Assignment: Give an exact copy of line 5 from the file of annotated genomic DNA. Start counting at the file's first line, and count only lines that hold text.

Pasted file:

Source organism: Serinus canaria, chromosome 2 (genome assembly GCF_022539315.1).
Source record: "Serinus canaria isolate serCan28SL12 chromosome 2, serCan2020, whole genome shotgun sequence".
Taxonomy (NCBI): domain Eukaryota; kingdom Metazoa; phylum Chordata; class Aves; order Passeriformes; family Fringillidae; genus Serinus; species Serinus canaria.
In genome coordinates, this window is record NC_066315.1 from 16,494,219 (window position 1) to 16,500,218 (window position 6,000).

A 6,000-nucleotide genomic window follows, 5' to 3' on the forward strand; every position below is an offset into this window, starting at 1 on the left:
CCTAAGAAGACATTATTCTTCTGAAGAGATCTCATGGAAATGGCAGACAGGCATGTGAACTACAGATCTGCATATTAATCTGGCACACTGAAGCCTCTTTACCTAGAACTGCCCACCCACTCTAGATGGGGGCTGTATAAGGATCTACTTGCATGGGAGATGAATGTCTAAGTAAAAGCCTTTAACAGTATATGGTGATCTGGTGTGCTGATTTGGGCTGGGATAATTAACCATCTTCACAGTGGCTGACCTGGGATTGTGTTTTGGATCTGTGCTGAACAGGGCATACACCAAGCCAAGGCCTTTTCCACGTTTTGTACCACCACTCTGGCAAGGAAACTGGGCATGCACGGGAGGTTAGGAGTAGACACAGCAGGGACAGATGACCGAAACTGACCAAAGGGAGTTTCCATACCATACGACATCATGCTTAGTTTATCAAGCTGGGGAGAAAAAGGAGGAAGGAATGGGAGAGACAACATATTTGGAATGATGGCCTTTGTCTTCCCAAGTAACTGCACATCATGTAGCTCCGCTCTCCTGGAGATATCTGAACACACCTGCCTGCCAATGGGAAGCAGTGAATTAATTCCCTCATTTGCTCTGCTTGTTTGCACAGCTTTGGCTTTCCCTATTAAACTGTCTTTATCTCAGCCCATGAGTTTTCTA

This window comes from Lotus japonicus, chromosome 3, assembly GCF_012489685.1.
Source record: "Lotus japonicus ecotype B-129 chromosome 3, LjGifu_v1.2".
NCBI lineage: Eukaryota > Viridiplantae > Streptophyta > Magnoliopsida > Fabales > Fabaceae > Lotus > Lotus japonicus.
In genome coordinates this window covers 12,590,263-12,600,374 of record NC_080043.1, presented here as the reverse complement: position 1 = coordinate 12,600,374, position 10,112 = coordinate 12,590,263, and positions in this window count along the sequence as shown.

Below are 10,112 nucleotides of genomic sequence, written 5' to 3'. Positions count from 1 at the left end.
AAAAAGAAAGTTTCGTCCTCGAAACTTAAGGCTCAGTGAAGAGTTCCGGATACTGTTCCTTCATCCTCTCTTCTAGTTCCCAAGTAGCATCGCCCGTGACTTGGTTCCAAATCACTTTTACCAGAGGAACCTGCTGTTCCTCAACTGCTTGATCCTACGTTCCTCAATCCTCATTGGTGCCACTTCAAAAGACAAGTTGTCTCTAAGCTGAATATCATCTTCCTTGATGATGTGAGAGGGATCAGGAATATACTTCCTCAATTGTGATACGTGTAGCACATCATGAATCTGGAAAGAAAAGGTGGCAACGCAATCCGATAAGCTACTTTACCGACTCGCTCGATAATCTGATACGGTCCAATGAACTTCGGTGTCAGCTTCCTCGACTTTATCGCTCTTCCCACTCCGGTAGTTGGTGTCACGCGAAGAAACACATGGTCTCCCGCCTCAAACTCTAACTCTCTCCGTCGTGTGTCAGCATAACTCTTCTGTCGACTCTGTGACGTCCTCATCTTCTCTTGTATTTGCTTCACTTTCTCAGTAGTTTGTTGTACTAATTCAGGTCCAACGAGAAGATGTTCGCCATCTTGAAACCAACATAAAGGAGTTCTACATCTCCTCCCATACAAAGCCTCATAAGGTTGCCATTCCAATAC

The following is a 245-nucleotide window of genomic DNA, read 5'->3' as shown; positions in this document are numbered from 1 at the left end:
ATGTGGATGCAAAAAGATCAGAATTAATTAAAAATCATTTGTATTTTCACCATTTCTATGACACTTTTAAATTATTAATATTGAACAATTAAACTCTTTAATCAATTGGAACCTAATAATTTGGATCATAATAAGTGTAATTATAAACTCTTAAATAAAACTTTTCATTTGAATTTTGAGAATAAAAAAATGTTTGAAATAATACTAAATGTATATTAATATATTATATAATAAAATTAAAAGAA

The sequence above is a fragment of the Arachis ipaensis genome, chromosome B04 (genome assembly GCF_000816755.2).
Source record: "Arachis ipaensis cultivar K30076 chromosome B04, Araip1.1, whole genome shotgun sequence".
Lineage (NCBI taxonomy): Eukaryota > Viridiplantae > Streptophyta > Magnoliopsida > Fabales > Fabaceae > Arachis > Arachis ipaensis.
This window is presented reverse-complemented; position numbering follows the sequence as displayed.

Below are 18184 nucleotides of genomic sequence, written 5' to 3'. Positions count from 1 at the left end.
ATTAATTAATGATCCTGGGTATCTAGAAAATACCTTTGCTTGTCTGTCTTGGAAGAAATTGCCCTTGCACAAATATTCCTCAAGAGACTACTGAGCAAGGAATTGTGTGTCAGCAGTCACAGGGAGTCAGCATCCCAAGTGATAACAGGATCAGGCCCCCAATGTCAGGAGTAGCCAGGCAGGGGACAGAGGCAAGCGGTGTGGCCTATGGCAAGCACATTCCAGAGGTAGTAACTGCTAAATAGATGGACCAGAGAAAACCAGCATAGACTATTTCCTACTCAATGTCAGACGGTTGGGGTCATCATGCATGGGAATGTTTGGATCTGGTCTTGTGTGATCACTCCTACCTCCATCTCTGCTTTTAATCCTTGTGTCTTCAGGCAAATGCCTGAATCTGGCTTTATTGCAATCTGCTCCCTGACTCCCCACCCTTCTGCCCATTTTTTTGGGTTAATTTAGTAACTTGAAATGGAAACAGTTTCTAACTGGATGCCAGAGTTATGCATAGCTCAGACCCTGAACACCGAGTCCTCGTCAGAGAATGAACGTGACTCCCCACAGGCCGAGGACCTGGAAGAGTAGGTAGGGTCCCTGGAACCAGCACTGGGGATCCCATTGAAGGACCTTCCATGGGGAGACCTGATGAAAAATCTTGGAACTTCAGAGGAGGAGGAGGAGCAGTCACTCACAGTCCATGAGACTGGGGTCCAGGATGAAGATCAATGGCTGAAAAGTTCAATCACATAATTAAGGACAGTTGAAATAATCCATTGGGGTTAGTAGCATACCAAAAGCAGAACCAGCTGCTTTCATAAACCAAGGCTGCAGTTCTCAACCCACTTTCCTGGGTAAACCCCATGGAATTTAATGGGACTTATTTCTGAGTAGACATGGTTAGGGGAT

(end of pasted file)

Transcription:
A 6,000-nucleotide genomic window follows, 5' to 3' on the forward strand; every position below is an offset into this window, starting at 1 on the left: